THE CANVAS: A severe slope, traditional suburbia

THE PALETTE: Earthy tones of the Adirondack Mountains, mesh of steel and concrete, the interplay of light and shadow

THE MASTERPIECE: The seamless blending of day and night, a translucent and ethereal escape

When everyone in their neighborhood was buying pools shaped like mountain ponds and lakes, Mike Giovanone’s clients wanted something traditional … but with a twist.

The president of Concord Pools Ltd. delivered as promised, designing a modified Roman, L-shaped pool with an elevated entertaining area ideal for year-round living.

After enlisting the help of 30-year pool veterans Rich Fenwick, Concord’s vice president of construction, and Forest Smith, vice president of operations, the construction team began work. The clients were opposed to a barren retaining wall, so the designers were forced to find another way to support the live load of the elevated rockscape.

“We proposed something that is unusual for a vinyl pool, which is a standing beam,” Giovanone says. “You can only succeed in doing that by properly sub-structuring the pool. We brought 20 feet of bracing perpendicular to the pool wall and put a structural mat on top of the braces. We built the standing beam directly on the wall using our patented I-beam brace system.”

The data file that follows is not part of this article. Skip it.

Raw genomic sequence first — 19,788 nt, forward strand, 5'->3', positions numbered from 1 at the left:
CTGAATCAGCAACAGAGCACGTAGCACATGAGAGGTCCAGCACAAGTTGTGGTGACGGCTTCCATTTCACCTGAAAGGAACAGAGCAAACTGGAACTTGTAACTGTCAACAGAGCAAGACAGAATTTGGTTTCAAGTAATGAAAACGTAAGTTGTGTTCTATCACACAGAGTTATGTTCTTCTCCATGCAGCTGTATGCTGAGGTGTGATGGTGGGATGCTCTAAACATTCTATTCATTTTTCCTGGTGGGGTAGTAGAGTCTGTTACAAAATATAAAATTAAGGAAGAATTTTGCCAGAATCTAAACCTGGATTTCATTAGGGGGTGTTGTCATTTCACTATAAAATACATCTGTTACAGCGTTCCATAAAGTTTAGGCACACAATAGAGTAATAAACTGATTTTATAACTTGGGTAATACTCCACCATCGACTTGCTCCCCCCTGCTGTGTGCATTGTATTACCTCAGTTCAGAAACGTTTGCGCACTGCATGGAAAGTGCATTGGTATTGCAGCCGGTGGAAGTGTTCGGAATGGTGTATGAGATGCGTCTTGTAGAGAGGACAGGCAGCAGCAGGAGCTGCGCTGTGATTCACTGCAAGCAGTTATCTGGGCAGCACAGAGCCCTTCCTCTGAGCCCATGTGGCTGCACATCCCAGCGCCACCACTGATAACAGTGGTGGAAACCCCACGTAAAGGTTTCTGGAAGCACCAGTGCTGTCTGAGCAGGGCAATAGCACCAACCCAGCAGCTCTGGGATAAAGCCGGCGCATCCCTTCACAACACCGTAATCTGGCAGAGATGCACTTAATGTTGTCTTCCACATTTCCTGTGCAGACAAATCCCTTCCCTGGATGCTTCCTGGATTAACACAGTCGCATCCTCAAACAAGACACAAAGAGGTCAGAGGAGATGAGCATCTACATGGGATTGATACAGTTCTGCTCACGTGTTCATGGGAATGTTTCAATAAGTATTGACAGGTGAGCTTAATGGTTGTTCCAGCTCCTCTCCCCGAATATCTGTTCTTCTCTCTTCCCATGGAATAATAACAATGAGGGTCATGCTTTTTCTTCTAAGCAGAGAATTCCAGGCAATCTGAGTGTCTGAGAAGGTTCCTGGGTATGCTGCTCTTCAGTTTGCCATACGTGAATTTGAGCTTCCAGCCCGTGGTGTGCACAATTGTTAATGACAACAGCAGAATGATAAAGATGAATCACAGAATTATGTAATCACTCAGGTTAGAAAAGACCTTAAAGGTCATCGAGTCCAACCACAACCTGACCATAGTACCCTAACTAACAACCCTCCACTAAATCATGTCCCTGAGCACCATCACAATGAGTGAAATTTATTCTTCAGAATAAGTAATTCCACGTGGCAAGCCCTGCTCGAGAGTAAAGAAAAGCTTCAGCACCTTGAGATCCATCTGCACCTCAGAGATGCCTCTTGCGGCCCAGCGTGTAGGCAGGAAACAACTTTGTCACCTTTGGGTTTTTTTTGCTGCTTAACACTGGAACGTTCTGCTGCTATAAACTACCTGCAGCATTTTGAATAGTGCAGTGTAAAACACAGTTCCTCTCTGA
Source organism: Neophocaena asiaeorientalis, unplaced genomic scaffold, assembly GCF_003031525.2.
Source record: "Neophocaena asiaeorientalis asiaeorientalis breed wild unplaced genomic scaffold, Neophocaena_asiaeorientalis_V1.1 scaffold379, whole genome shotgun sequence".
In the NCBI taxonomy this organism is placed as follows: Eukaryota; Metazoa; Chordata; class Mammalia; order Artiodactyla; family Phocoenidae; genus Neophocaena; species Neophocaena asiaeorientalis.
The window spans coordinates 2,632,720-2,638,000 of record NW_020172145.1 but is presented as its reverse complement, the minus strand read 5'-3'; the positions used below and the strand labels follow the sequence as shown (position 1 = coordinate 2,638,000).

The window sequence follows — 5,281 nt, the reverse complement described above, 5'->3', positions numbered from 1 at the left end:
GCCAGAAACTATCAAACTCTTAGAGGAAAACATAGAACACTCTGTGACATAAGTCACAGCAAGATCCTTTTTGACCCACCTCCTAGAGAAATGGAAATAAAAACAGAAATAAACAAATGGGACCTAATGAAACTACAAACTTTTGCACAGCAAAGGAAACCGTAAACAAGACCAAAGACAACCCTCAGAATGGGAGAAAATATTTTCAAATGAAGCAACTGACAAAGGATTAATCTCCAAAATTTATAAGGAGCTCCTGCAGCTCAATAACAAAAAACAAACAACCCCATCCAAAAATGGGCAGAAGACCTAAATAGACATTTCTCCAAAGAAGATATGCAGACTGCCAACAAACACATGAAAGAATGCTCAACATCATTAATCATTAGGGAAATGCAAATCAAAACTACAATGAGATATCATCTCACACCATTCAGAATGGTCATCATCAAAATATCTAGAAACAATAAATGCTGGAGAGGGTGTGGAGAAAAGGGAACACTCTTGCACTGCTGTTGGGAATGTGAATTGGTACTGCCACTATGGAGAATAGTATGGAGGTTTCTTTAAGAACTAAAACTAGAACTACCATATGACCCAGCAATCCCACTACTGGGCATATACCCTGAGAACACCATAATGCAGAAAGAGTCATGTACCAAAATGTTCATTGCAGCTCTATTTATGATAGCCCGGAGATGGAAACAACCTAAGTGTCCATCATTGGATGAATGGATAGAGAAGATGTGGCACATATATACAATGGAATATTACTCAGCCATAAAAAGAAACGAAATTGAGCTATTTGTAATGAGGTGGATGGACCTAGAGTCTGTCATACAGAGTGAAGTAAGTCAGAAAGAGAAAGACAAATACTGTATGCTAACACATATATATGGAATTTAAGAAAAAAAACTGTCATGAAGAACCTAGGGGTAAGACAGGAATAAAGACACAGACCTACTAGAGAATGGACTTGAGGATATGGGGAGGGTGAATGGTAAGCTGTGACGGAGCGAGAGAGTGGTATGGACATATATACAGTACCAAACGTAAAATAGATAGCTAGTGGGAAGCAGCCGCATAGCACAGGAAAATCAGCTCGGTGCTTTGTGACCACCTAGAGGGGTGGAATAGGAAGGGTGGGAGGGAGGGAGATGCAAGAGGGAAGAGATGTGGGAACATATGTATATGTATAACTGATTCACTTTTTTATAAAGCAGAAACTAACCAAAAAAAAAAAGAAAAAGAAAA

In addition to structural integrity, the project is full of grace and detail. The vinyl overlay on the steps and in-wall bench are crisp and tightly executed. Three raised sheer descents add drama to the space. Dark rail goods blend in effortlessly with the subtle tones of the deck.

Rich tan stone harvested from the local Adirondack Mountains frames the pool and is complemented by earthy pavers. The same stone trims the fireplace, while stained concrete with integral coloring trims the patio.

Luminescent lighting

For Giovanone, one of the most critical design elements in creating this entertaining space was the lighting. The pool features perimeter and underwater fiberoptic lighting, yet the water is intentionally not the star of the backyard.

“One of the biggest enemies for a vinyl-liner pool is shadowing,” Giovanone says. “The shadowing will show any minor imperfection in the pool floor. Light needs to come from all directions. We’ve also examined the effects of shadowing from lights coming off the home.”

Low-voltage lighting along the pathways, stairs and in the elevated lanterns lent the outdoor area warmth. “Uplighting around any pool really enhances it,” he adds. “It draws your eye. You can walk in this yard at 10 p.m., and it’s illuminated. It almost feels like half-day, half-night.”

A final touch of landscaping helps the pool function all year. “The most important thing for backdrops in this area is that you have a lot of evergreen,” Giovanone notes. “Then you want to add the local seasonal colors of reds and purples and pinks to make it less sterile. It’s important to always find a little color around the pool.”